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Faster Justice with Swift Resolution is Need of the Hour

Justice P. Sathasivam served as the 40th Chief Justice of India from 2013 to 2014. Upon retirement from the judiciary, he assumed the role of the 21st Governor of Kerala, serving from 5 September 2014 to 4 September 2019. Notably, Justice Sathasivam delivered groundbreaking judgments, such as the ‘Reliance Gas Judgment,’ where he emphasized that national assets belong to the people in a democracy, advocating their exploration through Public Sector Undertakings.

Collaborating with Justice B.S. Chauhan, he presided over the ‘1993 Mumbai blasts case,’ a historic trial in the Supreme Court that resulted in the sentencing of several accused individuals, including Bollywood actor Sanjay Dutt, to five years in prison. One of his significant contributions was also evident in the Rajiv Gandhi assassination accused case, where he underscored that unjustified delays in disposing of mercy petitions by the President could lead to the commutation of a death sentence to life imprisonment, aligning with international conventions.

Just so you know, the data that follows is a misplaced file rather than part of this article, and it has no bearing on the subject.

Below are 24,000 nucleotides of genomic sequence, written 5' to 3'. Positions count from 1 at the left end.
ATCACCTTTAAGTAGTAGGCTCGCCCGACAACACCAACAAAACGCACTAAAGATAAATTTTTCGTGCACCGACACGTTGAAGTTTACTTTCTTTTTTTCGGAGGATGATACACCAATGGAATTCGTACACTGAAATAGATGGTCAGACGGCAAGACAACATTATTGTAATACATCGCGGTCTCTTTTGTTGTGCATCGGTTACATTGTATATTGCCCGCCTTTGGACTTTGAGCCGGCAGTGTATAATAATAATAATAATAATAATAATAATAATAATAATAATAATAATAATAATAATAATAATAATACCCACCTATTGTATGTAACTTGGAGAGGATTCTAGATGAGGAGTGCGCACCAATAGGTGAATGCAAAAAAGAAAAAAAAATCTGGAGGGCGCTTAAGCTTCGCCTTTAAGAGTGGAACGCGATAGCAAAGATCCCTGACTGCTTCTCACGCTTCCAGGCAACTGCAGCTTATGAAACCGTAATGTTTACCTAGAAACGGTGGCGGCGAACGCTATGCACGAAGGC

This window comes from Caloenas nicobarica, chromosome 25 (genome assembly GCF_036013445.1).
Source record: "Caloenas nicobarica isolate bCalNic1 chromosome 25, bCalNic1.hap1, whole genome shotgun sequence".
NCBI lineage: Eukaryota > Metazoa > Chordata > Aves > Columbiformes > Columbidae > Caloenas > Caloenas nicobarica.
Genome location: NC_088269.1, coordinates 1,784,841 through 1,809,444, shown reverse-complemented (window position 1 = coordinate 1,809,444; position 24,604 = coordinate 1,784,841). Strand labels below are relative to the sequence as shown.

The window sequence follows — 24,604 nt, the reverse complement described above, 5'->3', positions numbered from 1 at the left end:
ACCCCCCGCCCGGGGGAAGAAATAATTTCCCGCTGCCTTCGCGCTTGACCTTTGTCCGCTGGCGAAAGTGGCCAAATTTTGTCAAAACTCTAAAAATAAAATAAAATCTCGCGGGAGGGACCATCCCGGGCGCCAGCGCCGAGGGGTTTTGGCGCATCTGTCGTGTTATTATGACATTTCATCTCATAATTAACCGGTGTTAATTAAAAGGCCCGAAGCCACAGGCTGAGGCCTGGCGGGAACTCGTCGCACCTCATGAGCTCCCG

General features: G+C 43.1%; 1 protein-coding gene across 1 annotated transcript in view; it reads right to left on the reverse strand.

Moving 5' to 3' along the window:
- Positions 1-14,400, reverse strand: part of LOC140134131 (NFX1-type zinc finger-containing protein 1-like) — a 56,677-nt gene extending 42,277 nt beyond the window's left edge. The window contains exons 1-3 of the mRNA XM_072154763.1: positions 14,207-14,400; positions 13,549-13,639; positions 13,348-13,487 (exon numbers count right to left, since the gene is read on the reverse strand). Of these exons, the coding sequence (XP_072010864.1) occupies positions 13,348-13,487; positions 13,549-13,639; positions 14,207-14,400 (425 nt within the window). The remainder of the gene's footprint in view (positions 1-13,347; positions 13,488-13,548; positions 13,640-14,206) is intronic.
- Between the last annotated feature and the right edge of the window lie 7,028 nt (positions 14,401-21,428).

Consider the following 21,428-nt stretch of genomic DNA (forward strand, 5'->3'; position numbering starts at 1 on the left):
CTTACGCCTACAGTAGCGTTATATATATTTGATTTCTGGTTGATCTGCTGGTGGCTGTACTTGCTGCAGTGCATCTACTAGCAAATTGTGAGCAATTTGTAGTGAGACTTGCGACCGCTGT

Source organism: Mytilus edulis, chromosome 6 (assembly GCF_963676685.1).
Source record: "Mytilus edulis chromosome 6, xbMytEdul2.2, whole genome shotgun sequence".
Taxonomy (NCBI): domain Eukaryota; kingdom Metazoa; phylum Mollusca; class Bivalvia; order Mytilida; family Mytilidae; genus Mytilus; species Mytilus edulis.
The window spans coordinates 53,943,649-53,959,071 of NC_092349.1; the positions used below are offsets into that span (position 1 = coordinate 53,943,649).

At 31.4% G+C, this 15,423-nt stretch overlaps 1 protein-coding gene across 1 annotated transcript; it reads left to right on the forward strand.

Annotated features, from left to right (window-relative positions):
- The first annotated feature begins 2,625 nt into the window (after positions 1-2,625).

In a recent interview with The Interview World, Justice P. Sathasivam discussed key aspects of the legal system. He elaborated on the imperative to expedite justice delivery, expressed insights into the functioning of the collegium system, emphasized the role of technology in enhancing judicial processes, and touched upon the significance of legal activism. The following excerpts provide a glimpse into his perspectives on these critical issues.

Q: What effective measures can be implemented to accelerate justice delivery in India?

A: In recent decades, a heightened awareness among our people regarding their rights, constitutional remedies, and reliefs has spurred. This increased awareness has led to a surge in legal issues being brought before the courts.

Additionally, the high number of vacancies in high courts, and to some extent in the Supreme Court, is a pressing concern. While the Supreme Court consistently addresses and fills its vacancies, certain high courts, such as the Allahabad High Court, often experience delays in the appointment process due to their larger size.